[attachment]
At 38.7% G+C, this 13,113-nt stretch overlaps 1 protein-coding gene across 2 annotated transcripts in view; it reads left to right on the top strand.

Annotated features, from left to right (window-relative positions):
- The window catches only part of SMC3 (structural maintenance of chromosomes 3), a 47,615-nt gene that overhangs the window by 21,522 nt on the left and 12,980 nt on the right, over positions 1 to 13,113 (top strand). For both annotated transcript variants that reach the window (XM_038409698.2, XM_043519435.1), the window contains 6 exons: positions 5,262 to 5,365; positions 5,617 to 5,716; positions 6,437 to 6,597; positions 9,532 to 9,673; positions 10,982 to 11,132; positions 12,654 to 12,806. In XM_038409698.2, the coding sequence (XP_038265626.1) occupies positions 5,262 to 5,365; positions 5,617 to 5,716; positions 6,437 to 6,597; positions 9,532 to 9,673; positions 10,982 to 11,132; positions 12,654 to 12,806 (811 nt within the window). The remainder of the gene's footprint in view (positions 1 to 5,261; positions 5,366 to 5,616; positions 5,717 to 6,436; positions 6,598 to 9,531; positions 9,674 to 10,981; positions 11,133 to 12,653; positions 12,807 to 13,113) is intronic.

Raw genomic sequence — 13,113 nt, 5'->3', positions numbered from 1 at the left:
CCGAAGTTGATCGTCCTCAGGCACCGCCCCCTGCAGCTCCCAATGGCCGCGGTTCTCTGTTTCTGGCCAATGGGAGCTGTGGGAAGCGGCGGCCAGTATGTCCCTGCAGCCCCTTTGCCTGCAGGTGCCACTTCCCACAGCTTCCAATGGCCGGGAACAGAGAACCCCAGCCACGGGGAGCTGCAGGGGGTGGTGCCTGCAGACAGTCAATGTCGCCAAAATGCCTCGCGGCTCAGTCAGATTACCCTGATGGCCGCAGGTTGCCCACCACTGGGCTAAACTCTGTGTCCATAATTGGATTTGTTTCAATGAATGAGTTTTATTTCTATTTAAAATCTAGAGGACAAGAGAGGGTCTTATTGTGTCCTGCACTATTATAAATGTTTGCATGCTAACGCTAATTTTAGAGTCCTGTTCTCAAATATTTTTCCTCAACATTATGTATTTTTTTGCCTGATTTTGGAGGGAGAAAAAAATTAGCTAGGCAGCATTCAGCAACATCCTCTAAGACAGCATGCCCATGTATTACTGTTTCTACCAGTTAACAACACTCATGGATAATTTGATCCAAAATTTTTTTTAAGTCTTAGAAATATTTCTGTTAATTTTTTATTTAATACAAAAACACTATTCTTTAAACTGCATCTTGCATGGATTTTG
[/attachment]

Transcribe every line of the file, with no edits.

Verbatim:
At 38.7% G+C, this 13,113-nt stretch overlaps 1 protein-coding gene across 2 annotated transcripts in view; it reads left to right on the top strand.

Annotated features, from left to right (window-relative positions):
- The window catches only part of SMC3 (structural maintenance of chromosomes 3), a 47,615-nt gene that overhangs the window by 21,522 nt on the left and 12,980 nt on the right, over positions 1 to 13,113 (top strand). For both annotated transcript variants that reach the window (XM_038409698.2, XM_043519435.1), the window contains 6 exons: positions 5,262 to 5,365; positions 5,617 to 5,716; positions 6,437 to 6,597; positions 9,532 to 9,673; positions 10,982 to 11,132; positions 12,654 to 12,806. In XM_038409698.2, the coding sequence (XP_038265626.1) occupies positions 5,262 to 5,365; positions 5,617 to 5,716; positions 6,437 to 6,597; positions 9,532 to 9,673; positions 10,982 to 11,132; positions 12,654 to 12,806 (811 nt within the window). The remainder of the gene's footprint in view (positions 1 to 5,261; positions 5,366 to 5,616; positions 5,717 to 6,436; positions 6,598 to 9,531; positions 9,674 to 10,981; positions 11,133 to 12,653; positions 12,807 to 13,113) is intronic.

Raw genomic sequence — 13,113 nt, 5'->3', positions numbered from 1 at the left:
CCGAAGTTGATCGTCCTCAGGCACCGCCCCCTGCAGCTCCCAATGGCCGCGGTTCTCTGTTTCTGGCCAATGGGAGCTGTGGGAAGCGGCGGCCAGTATGTCCCTGCAGCCCCTTTGCCTGCAGGTGCCACTTCCCACAGCTTCCAATGGCCGGGAACAGAGAACCCCAGCCACGGGGAGCTGCAGGGGGTGGTGCCTGCAGACAGTCAATGTCGCCAAAATGCCTCGCGGCTCAGTCAGATTACCCTGATGGCCGCAGGTTGCCCACCACTGGGCTAAACTCTGTGTCCATAATTGGATTTGTTTCAATGAATGAGTTTTATTTCTATTTAAAATCTAGAGGACAAGAGAGGGTCTTATTGTGTCCTGCACTATTATAAATGTTTGCATGCTAACGCTAATTTTAGAGTCCTGTTCTCAAATATTTTTCCTCAACATTATGTATTTTTTTGCCTGATTTTGGAGGGAGAAAAAAATTAGCTAGGCAGCATTCAGCAACATCCTCTAAGACAGCATGCCCATGTATTACTGTTTCTACCAGTTAACAACACTCATGGATAATTTGATCCAAAATTTTTTTTAAGTCTTAGAAATATTTCTGTTAATTTTTTATTTAATACAAAAACACTATTCTTTAAACTGCATCTTGCATGGATTTTG